The Millions

Biography of a Man Who Wrote the Perfect Novel

In retrospect, it’s easy to look at the life and career of John Williams and see a disconnect. Here’s a writer who was in charge of the Association of Writers and Poets, who networked his way into the lit scene through small presses, and who won the National Book Award for his 1973 novel Augustus. He edited Denver Quarterly for years, and his sophomore novel, Stoner—and his career as a whole— has enjoyed a recent word-of-mouth resurgence of interest. How, then, could such a writer view himself as an outsider?

notes in his newly released Williams biography, that “readers of histories and biographies have the advantage of knowing the end of the story, but to the person living it, the darkness is all around.” Shields shows readers the insecurity that drove Williams to excellence in his writing career. His determination to succeed as a writer led him to cut corners in his personal and professional lives, to the detriment of himself and others. Through exhaustive research and sharp prose, Shields has composed a portrait of the complicated author and the particular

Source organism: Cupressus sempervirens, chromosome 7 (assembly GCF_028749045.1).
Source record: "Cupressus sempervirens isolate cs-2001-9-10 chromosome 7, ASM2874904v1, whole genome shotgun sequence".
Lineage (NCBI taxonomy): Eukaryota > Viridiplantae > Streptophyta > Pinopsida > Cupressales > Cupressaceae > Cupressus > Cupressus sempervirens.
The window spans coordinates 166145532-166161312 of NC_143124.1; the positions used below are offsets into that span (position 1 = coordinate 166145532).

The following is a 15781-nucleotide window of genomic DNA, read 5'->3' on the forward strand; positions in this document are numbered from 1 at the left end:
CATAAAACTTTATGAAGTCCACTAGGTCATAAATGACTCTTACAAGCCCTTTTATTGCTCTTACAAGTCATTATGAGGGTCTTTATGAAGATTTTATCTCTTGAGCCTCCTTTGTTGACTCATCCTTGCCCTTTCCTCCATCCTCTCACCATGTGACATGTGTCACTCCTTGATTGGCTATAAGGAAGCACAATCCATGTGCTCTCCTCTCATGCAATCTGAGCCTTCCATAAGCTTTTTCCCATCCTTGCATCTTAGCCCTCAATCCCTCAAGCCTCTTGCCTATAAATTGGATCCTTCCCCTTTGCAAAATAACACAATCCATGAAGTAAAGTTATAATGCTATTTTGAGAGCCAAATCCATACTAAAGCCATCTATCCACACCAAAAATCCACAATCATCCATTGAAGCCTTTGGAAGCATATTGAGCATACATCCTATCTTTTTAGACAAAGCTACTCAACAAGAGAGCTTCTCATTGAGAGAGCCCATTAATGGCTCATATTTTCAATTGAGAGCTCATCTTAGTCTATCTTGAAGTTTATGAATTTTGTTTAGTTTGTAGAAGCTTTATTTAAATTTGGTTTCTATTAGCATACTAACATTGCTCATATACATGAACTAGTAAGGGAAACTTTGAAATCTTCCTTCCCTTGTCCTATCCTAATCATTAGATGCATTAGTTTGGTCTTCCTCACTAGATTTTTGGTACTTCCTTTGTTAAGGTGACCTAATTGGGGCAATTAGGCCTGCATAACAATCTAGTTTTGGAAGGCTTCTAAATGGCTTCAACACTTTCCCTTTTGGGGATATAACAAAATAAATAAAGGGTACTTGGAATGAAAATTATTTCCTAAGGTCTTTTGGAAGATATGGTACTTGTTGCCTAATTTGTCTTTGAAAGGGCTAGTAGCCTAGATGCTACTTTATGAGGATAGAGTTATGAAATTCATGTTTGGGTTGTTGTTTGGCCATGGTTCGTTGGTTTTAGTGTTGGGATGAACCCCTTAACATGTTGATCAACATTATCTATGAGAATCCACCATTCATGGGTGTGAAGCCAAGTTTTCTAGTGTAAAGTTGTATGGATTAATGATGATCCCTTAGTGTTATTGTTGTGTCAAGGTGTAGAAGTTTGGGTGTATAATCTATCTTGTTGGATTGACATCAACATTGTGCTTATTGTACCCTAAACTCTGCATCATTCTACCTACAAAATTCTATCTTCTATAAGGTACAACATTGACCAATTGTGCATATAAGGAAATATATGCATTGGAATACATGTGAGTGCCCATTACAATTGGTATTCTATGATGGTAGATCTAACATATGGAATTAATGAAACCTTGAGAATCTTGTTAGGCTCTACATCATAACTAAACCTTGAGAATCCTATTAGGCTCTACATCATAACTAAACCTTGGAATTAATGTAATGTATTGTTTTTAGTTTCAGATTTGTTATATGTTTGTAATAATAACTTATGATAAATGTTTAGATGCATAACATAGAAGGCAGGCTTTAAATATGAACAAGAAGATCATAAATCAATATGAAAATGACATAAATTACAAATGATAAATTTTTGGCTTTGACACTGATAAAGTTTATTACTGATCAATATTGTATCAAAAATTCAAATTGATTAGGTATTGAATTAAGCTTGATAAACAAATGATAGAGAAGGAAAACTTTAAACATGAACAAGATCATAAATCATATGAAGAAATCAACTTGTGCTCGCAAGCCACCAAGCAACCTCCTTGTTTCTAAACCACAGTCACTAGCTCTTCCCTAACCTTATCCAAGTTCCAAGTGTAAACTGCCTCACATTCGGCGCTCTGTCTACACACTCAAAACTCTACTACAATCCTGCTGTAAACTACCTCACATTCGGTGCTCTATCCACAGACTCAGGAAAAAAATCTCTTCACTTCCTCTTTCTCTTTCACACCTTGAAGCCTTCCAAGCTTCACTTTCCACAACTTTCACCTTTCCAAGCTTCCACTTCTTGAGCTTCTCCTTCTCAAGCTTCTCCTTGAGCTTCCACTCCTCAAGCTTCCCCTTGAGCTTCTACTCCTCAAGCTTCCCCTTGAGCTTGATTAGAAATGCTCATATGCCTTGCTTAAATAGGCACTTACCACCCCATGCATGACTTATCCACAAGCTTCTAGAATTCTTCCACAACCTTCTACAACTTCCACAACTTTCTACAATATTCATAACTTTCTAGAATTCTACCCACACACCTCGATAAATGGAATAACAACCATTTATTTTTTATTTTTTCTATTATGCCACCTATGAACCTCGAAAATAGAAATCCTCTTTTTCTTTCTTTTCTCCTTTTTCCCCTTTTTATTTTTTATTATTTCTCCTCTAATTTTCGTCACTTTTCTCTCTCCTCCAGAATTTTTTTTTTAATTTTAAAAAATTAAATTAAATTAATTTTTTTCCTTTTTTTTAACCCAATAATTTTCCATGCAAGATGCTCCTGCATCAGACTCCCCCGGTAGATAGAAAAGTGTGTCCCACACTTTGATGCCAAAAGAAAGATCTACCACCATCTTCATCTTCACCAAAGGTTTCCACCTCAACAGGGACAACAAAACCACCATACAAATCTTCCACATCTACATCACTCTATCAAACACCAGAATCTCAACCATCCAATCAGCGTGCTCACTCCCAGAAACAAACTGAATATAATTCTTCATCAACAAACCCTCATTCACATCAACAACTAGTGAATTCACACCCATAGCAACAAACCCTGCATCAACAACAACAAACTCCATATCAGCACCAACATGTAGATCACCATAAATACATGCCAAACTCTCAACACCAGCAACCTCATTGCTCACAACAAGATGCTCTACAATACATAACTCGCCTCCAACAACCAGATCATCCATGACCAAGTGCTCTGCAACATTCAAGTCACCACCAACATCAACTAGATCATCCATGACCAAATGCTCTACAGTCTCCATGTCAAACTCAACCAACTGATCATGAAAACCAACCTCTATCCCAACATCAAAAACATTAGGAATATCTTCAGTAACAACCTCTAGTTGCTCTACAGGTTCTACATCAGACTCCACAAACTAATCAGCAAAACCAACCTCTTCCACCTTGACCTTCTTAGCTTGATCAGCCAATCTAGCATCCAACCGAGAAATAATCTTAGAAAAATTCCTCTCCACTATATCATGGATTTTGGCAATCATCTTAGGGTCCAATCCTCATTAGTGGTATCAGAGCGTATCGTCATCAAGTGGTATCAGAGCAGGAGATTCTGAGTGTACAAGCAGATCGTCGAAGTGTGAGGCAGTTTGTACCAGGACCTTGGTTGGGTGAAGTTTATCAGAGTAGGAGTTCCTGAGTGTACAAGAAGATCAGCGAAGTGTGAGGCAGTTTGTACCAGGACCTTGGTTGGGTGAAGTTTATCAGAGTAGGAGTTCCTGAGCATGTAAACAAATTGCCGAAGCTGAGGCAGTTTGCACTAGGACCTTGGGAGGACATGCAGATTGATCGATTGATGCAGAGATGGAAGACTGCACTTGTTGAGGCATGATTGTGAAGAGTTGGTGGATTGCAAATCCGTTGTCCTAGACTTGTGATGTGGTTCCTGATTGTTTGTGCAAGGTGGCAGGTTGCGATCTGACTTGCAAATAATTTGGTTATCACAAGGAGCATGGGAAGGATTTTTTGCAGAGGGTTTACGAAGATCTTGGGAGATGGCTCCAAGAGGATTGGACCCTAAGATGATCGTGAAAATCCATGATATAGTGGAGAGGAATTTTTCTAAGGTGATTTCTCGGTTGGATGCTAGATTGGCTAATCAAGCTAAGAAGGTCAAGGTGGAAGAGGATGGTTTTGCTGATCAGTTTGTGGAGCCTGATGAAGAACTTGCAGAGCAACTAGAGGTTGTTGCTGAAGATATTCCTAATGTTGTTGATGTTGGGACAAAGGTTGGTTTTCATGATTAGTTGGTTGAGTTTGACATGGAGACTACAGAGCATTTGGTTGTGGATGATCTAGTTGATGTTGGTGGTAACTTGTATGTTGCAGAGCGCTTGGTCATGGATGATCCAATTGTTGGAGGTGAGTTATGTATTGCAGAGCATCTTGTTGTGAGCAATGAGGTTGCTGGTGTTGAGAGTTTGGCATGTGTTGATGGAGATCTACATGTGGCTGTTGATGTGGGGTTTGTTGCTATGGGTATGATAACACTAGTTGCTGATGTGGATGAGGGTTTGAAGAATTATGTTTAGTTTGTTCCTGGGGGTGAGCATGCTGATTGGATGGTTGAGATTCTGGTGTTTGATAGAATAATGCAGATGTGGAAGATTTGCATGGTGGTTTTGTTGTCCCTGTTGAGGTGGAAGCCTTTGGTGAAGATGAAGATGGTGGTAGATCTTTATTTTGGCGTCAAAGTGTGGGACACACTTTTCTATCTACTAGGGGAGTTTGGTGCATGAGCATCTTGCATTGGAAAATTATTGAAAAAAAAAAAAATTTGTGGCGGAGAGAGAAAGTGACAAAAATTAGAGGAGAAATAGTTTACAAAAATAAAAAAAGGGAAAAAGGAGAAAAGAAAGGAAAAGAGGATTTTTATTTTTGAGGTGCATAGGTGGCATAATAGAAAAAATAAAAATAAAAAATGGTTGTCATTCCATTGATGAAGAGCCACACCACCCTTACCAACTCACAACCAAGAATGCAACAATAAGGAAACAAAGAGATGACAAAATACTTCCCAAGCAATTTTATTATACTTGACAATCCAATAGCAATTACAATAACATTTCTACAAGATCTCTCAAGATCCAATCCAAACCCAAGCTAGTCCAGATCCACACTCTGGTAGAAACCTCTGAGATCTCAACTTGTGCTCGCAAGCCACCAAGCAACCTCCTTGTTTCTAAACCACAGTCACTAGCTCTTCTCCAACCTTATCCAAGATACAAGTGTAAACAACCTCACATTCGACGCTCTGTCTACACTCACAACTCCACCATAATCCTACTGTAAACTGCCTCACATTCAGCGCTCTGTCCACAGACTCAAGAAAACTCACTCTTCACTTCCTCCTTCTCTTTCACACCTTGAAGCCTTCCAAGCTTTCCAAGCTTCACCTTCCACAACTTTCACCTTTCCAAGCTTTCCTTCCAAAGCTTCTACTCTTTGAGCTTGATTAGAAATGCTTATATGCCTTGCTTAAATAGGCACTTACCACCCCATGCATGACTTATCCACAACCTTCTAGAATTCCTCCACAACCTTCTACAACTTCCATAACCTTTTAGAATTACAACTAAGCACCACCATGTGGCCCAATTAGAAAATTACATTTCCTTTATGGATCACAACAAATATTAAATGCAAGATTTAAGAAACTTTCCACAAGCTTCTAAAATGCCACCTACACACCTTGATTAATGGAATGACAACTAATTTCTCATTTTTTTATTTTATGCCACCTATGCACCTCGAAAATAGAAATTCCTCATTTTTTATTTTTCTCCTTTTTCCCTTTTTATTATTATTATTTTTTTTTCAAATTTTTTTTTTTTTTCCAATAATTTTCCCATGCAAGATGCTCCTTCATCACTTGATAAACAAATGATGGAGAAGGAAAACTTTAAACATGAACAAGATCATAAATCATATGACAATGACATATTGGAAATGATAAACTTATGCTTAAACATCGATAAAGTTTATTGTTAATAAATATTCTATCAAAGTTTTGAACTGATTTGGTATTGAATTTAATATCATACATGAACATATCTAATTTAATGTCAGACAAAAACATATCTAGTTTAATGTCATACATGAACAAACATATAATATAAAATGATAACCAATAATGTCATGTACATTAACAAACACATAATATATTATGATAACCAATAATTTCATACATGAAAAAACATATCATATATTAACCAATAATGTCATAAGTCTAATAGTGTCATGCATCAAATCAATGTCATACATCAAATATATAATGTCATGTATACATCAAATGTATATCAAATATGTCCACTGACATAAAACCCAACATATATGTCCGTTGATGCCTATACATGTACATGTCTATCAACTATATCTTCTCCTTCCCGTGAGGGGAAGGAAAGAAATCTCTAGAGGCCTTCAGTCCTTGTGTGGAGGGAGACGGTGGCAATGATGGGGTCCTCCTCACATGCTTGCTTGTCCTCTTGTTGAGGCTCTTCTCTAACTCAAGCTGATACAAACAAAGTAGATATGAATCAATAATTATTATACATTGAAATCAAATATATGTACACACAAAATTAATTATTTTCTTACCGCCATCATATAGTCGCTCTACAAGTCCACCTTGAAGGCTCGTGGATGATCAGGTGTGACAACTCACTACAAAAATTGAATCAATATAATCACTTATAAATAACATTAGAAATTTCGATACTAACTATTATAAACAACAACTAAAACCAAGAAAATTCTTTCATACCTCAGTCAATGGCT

To cope with the crushing review, Williams threw himself anew into the character he had constructed for himself, modeled after Ronald Colman. Shields says that “By fashioning himself as a cultured, sophisticated loner, like the Hollywood leading man of his youth, Ronald Colman, he restored his self-confidence.” Part of this renewed approach was immersion in the politics of University of Denver’s English department. The faculty was mostly male and operated with a level of misogyny and chauvinism that was sadly typical of the times. Shields pulls no punches in these depictions, later focusing on new faculty member for discussion of the department and its gendered politics. It was McIntosh who coined the phrases “male privilege” and “white privilege” in her published work, and her account of the departmental interactions is a textbook instance of both. Williams is described as boorish and threatened by non-white male colleagues, with no sign of awareness about his behaviors. This narrow view extends to the larger literary scene, which is portrayed as a boys’ club.

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